The band dispersions along the high-symmetry lines of Brillouin zone are shown in Fig. 7, where two representative parameters are considered: \(M/t=4\) (SOTI) and \(M/t=-6\) (trivial). We find that similar to the case with weak magnetization, there are crossings in both conduction and valence bands of SOTI, which are absent for trivial phase. The threshold optical transitions for two inner (outer) branches of bands are labeled as \(T_{i/o}\) at \(\Gamma\) point, \(X_{i/o}\) at X and \(R_{i/o}\) at the crossing points. At the \(\Gamma\) or M point of Brillouin zone, transitions \(T_{i/o}\) are allowed since the initial and final states share the same spin angular momentum. At the X point, \(H_{\varLambda }(\varvec{k})\) from Eq. (1) mixes states with different spins, despite the fact that inner and outer states are orthogonal to each other. As a result, only transitions \(X_{i/o}\) within inner or outer states are allowed.

The optical conductivities \(\sigma _{xx}\) and \(\sigma _{xy}\) are plotted in Fig. 8, where the interband transitions contributing to the peaks and jumps are indicated by arrows. We find that SOTI show larger peaks of \(\textrm{Re}[\sigma _{xx}]\) and jumps of \(\textrm{Im}[\sigma _{xx}]\) from optical transitions \(R_{i/o}\) than trivial insulators. Nevertheless, their differences are much smaller than those in the weak-magnetization case. This is due to the loss of degenerate channels of optical transitions driven by strong magnetization. On the other hand, strong magnetization induces nearly flat bands at X point for SOTI (see Fig. 7a), which still gives rise to giant peaks and jumps of optical conductivities as a result of the enhanced joint density of states for optical transitions \(X_{i/o}\) (see Fig. 7c). This may provide another way to distinguish SOTI from trivial insulators.

Real and imaginary part of optical conductivities (a–b) \(\sigma _{xx}\) and (c–d) \(\sigma _{xy}\) (in units of \(e^2/h\)) as functions of photon energy \(\omega\) (in units of t) for 2D SOTI with strong magnetization. The arrows label the energies of optically-induced inner (outer) interband transitions \(T_{i/o}\), \(X_{i/o}\) and \(R_{i/o}\). Parameters: \(t=0.06\) eV43, \(B/t=1\), \(\varLambda /t=0.5\), \(g/t=5\), \(\epsilon _r=4\)31,45, \(\mu _r=1\), \(\hbar /\tau _s=0.05\), \(E_F=0\).

The resulting Kerr and Faraday angles and ellipticities are plotted in Fig. 9. There are two successive giant jumps (peaks) in both \(\theta _K\) and \(\theta _F\) (\(\gamma _K\) and \(\gamma _F\)) originating from optical transitions \(X_{i/o}\) for SOTI. By contrast, there is only one small jump or peak from optical transitions \(X_{i}\) for trivial insulators. Compared with weak magnetization, strong magnetization tends to suppress the magnitude of Kerr and Faraday angles and ellipticity. The reduction of Kerr and Faraday angles and ellipticity is due to the enhancement of band gaps modified by strong magnetization. This leads to the suppression of optical Hall conductivities, thus the reduction of Kerr and Faraday rotations. This reduction under strong magnetization is different from the general view of magneto-optical effects due to strong magnetic field, where Landau levels are formed. Here the magnetization does not induce Landau levels, but just modifies the band structure. However, even for the reduced Kerr and Faraday angles and ellipticity, they are still within the experimental reach.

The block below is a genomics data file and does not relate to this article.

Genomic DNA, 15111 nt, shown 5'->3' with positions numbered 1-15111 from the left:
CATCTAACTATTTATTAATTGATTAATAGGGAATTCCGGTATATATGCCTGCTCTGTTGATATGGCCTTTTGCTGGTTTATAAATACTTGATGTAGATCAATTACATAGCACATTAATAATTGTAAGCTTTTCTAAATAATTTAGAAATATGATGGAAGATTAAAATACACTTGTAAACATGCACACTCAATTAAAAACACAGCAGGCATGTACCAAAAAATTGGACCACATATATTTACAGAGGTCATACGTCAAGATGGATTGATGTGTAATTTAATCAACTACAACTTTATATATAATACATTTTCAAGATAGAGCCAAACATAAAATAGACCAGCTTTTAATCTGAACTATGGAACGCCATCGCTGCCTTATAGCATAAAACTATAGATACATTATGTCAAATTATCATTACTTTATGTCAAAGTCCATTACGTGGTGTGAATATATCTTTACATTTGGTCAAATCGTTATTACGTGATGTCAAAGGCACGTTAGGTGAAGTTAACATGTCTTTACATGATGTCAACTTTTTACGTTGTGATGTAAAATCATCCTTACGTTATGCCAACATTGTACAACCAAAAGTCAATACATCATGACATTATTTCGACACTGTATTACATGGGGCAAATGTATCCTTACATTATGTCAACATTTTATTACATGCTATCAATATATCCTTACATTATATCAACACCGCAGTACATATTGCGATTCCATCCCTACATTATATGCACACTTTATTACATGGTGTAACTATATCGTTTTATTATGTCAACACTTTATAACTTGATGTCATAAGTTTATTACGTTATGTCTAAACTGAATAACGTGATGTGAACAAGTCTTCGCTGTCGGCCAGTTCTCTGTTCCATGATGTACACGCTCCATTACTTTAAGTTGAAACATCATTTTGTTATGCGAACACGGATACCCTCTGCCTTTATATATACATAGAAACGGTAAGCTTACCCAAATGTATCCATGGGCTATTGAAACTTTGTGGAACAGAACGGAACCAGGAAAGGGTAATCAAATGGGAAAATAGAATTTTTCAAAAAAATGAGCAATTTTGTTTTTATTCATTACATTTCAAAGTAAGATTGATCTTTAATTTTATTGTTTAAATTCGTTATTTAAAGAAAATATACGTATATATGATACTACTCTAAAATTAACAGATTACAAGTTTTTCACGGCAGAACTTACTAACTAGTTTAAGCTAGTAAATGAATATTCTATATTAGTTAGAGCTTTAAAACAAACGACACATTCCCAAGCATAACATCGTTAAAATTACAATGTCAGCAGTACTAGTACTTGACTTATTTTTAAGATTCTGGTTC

(a) Kerr and (c) Faraday angles and (b) Kerr and (d) Faraday ellipticity as functions of photon energy \(\omega\) (in units of t) for 2D SOTI with strong magnetization. The arrows label the energies of optically-induced inner (outer) interband transitions \(T_{i/o}\), \(X_{i/o}\) and \(R_{i/o}\). Parameters: \(t=0.06\) eV43, \(B/t=1\), \(\varLambda /t=0.5\), \(g/t=5\), \(\epsilon _r=4\)31,45, \(\mu _r=1\), \(\hbar /\tau _s=0.05\), \(E_F=0\).

Numerical results are mainly based on the model parameters of HgTe quantum wells. \(t=0.06\) eV and \(M/t=1\) are within experimental reach by tuning the quantum well thickness2,43. The strong magnetization regime requires that \(g/B>4\), suggesting that \(g>0.1\) eV. This can be realized in Mn-doped HgTe quantum wells under strong magnetic field51, Cr-doped (BiSb)\(_2\)Te\(_3\) thin film52 or monolayer MoTe\(_2\) on EuO substrate53. The photon energy ranges from 0.01 eV to 0.6 eV, corresponding to the terahertz and far infrared frequencies32,33,34,54. In the weak magnetization regime, the rotation angles are tens of mrad, which share the same order of magnitude with experimental results of Bi\(_2\)Se\(_3\) on Al\(_2\)O\(_3\) substrate32. In the strong magnetization regime, the rotation angles become a few mrad, in the same order of magnitude with experimental results of strained HgTe and Bi\(_2\)Se\(_3\) on InP substrate33,34. Our studies can also be applied to other proposed 2D SOTI, such as graphdiyne26, Bi on EuO substrate27 and monolayer FeSe28.

To realize SOTI from magnetic doped TI, the existence of \(H_{\varLambda }(\varvec{k})\) term in Eq. (1) is essential. According to Table 1, \(H_{\varLambda }(\varvec{k})\) term breaks \(\hat{\mathcal {T}}\) and \(\hat{\mathcal {I}}\) symmetries while preserving the \({\hat{C}}_4\hat{\mathcal {T}}\) and \({\hat{C}}_4\hat{\mathcal {I}}\) symmetries. Physically, \(H_{\varLambda }(\varvec{k})\) term can be realized in two possible ways. One is to induce orbital currents that break time-reversal symmetry oppositely in the x and y direction. The other is to induce (\(\pi\), \(\pi\), 0) noncollinear antiferromagnetic order in the system. Details of this issue are worthy further study.

Note that in our setup (see Fig. 1), semi-infinite magnetic substrate is assumed for simplicity. For realistic samples, the role of substrate thickness should be taken into account. Following the previous work31, we know that the results are independent of the substrate properties when the substrate thickness is much smaller than the light wavelength in the low-frequency limit. By increasing the thickness, the magnitude of Kerr and Faraday angles is suppressed. Particularly, when the resonance conditions are satisfied, that is, the substrate thickness contains an integer number of half wavelengths, Kerr and Faraday angles show Fabry-Perot-type oscillations and again become independent of the substrate properties.